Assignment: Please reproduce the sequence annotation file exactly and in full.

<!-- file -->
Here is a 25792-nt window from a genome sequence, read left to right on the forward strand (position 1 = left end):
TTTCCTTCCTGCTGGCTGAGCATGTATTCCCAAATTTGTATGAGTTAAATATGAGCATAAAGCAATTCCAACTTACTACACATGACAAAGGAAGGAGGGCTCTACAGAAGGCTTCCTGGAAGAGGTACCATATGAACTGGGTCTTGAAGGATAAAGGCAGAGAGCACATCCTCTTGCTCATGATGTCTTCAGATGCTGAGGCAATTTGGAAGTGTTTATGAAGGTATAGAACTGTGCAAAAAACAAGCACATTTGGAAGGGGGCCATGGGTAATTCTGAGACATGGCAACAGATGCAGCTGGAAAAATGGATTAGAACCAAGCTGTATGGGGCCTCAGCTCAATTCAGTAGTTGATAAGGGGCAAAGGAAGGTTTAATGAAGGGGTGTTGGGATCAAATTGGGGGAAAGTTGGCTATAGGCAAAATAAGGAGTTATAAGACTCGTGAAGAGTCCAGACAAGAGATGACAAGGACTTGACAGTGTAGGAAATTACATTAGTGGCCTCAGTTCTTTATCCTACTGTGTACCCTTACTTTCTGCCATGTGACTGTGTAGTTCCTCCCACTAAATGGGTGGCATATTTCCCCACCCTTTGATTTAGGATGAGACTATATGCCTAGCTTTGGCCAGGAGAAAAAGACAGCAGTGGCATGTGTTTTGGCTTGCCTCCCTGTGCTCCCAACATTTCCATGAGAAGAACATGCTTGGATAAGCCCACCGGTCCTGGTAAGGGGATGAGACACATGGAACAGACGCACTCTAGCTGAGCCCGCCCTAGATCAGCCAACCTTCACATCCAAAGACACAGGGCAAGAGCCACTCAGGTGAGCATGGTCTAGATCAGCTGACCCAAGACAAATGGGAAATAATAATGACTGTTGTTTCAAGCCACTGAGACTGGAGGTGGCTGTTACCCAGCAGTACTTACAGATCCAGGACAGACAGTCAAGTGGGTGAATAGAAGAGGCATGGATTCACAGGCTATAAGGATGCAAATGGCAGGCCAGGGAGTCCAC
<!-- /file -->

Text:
Here is a 25792-nt window from a genome sequence, read left to right on the forward strand (position 1 = left end):
TTTCCTTCCTGCTGGCTGAGCATGTATTCCCAAATTTGTATGAGTTAAATATGAGCATAAAGCAATTCCAACTTACTACACATGACAAAGGAAGGAGGGCTCTACAGAAGGCTTCCTGGAAGAGGTACCATATGAACTGGGTCTTGAAGGATAAAGGCAGAGAGCACATCCTCTTGCTCATGATGTCTTCAGATGCTGAGGCAATTTGGAAGTGTTTATGAAGGTATAGAACTGTGCAAAAAACAAGCACATTTGGAAGGGGGCCATGGGTAATTCTGAGACATGGCAACAGATGCAGCTGGAAAAATGGATTAGAACCAAGCTGTATGGGGCCTCAGCTCAATTCAGTAGTTGATAAGGGGCAAAGGAAGGTTTAATGAAGGGGTGTTGGGATCAAATTGGGGGAAAGTTGGCTATAGGCAAAATAAGGAGTTATAAGACTCGTGAAGAGTCCAGACAAGAGATGACAAGGACTTGACAGTGTAGGAAATTACATTAGTGGCCTCAGTTCTTTATCCTACTGTGTACCCTTACTTTCTGCCATGTGACTGTGTAGTTCCTCCCACTAAATGGGTGGCATATTTCCCCACCCTTTGATTTAGGATGAGACTATATGCCTAGCTTTGGCCAGGAGAAAAAGACAGCAGTGGCATGTGTTTTGGCTTGCCTCCCTGTGCTCCCAACATTTCCATGAGAAGAACATGCTTGGATAAGCCCACCGGTCCTGGTAAGGGGATGAGACACATGGAACAGACGCACTCTAGCTGAGCCCGCCCTAGATCAGCCAACCTTCACATCCAAAGACACAGGGCAAGAGCCACTCAGGTGAGCATGGTCTAGATCAGCTGACCCAAGACAAATGGGAAATAATAATGACTGTTGTTTCAAGCCACTGAGACTGGAGGTGGCTGTTACCCAGCAGTACTTACAGATCCAGGACAGACAGTCAAGTGGGTGAATAGAAGAGGCATGGATTCACAGGCTATAAGGATGCAAATGGCAGGCCAGGGAGTCCAC